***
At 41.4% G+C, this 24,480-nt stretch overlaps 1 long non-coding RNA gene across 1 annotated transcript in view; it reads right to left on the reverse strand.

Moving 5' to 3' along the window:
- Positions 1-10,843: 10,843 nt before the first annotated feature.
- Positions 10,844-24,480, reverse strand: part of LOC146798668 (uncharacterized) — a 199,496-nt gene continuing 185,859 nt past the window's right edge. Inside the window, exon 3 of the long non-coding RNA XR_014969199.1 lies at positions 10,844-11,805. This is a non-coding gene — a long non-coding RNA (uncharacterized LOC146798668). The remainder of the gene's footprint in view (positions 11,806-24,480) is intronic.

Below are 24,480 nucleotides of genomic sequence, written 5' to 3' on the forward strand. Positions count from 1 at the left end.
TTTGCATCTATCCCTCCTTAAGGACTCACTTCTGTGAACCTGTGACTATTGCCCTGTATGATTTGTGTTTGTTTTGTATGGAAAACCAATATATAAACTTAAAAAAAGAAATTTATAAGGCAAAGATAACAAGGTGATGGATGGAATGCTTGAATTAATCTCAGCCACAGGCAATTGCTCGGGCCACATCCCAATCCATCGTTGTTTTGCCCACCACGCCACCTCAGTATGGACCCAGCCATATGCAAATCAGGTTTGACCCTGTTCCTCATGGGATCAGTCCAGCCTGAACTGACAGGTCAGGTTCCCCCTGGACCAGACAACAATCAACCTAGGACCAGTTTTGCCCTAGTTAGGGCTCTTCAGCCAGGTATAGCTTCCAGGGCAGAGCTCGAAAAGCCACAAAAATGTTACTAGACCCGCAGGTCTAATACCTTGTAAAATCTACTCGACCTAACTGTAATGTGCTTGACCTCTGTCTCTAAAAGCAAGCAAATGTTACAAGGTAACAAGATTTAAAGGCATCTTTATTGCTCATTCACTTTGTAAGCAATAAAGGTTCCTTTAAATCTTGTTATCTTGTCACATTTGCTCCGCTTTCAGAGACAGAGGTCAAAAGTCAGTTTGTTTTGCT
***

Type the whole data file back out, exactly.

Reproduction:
At 41.4% G+C, this 24,480-nt stretch overlaps 1 long non-coding RNA gene across 1 annotated transcript in view; it reads right to left on the reverse strand.

Moving 5' to 3' along the window:
- Positions 1-10,843: 10,843 nt before the first annotated feature.
- Positions 10,844-24,480, reverse strand: part of LOC146798668 (uncharacterized) — a 199,496-nt gene continuing 185,859 nt past the window's right edge. Inside the window, exon 3 of the long non-coding RNA XR_014969199.1 lies at positions 10,844-11,805. This is a non-coding gene — a long non-coding RNA (uncharacterized LOC146798668). The remainder of the gene's footprint in view (positions 11,806-24,480) is intronic.

Below are 24,480 nucleotides of genomic sequence, written 5' to 3' on the forward strand. Positions count from 1 at the left end.
TTTGCATCTATCCCTCCTTAAGGACTCACTTCTGTGAACCTGTGACTATTGCCCTGTATGATTTGTGTTTGTTTTGTATGGAAAACCAATATATAAACTTAAAAAAAGAAATTTATAAGGCAAAGATAACAAGGTGATGGATGGAATGCTTGAATTAATCTCAGCCACAGGCAATTGCTCGGGCCACATCCCAATCCATCGTTGTTTTGCCCACCACGCCACCTCAGTATGGACCCAGCCATATGCAAATCAGGTTTGACCCTGTTCCTCATGGGATCAGTCCAGCCTGAACTGACAGGTCAGGTTCCCCCTGGACCAGACAACAATCAACCTAGGACCAGTTTTGCCCTAGTTAGGGCTCTTCAGCCAGGTATAGCTTCCAGGGCAGAGCTCGAAAAGCCACAAAAATGTTACTAGACCCGCAGGTCTAATACCTTGTAAAATCTACTCGACCTAACTGTAATGTGCTTGACCTCTGTCTCTAAAAGCAAGCAAATGTTACAAGGTAACAAGATTTAAAGGCATCTTTATTGCTCATTCACTTTGTAAGCAATAAAGGTTCCTTTAAATCTTGTTATCTTGTCACATTTGCTCCGCTTTCAGAGACAGAGGTCAAAAGTCAGTTTGTTTTGCT